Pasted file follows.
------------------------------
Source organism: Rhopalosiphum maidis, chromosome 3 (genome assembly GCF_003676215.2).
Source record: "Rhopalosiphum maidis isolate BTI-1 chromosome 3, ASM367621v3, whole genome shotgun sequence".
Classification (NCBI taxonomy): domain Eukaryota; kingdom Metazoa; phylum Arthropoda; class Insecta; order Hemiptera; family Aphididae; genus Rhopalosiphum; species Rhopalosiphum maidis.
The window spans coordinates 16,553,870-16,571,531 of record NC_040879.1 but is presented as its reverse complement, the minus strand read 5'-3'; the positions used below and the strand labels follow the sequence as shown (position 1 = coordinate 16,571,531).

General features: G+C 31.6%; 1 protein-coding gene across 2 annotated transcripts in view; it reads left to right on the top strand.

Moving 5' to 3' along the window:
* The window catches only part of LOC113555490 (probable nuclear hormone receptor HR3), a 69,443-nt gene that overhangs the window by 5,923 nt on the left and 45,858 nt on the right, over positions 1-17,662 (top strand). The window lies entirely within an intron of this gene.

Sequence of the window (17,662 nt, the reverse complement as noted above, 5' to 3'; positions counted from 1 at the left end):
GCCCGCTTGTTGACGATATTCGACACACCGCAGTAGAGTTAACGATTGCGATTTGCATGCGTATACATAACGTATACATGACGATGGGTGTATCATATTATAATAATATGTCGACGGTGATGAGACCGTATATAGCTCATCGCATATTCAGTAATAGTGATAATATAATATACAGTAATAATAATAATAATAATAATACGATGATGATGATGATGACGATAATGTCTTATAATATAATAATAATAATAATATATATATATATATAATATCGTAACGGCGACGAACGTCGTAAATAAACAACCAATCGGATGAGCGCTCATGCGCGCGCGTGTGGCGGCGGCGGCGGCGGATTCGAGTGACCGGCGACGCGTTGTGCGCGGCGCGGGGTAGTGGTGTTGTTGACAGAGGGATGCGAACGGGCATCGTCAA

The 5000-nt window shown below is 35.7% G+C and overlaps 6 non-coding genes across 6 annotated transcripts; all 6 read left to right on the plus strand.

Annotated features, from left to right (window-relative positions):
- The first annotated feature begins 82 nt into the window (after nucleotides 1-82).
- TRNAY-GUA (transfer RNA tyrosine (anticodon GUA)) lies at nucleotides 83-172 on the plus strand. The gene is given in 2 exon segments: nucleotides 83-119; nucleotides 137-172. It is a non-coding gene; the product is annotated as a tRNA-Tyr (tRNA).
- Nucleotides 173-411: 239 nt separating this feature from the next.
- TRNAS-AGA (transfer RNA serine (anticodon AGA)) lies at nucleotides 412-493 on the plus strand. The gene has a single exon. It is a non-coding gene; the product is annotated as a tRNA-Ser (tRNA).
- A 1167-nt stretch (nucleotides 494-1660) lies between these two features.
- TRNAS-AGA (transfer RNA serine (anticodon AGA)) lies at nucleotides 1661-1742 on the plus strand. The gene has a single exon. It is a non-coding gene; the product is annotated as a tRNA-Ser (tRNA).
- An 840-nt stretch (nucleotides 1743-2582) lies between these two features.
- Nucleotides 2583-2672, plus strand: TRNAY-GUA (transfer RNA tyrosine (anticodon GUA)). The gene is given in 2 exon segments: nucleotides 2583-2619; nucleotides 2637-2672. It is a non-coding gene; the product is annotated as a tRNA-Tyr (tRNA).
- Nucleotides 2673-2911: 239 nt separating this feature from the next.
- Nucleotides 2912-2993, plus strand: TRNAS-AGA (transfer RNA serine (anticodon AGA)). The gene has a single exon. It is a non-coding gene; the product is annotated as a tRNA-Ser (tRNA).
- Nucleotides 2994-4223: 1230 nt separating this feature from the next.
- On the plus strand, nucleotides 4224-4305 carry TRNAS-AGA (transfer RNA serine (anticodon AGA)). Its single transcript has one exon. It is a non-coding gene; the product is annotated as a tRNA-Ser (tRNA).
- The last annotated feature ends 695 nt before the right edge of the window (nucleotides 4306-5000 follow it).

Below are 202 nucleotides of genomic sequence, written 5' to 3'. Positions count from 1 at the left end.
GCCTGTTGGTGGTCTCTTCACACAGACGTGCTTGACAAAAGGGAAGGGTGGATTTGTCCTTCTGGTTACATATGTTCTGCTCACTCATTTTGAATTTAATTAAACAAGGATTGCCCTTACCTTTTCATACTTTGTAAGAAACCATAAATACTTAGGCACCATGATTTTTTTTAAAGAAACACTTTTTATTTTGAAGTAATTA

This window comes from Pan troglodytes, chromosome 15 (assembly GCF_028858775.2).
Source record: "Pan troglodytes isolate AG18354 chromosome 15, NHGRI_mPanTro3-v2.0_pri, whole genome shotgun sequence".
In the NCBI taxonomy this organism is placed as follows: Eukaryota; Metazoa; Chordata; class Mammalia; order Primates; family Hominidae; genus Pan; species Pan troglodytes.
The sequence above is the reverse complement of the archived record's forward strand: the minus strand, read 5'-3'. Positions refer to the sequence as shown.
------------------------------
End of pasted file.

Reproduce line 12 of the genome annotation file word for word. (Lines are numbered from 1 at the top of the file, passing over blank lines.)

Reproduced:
- The first annotated feature begins 82 nt into the window (after nucleotides 1-82).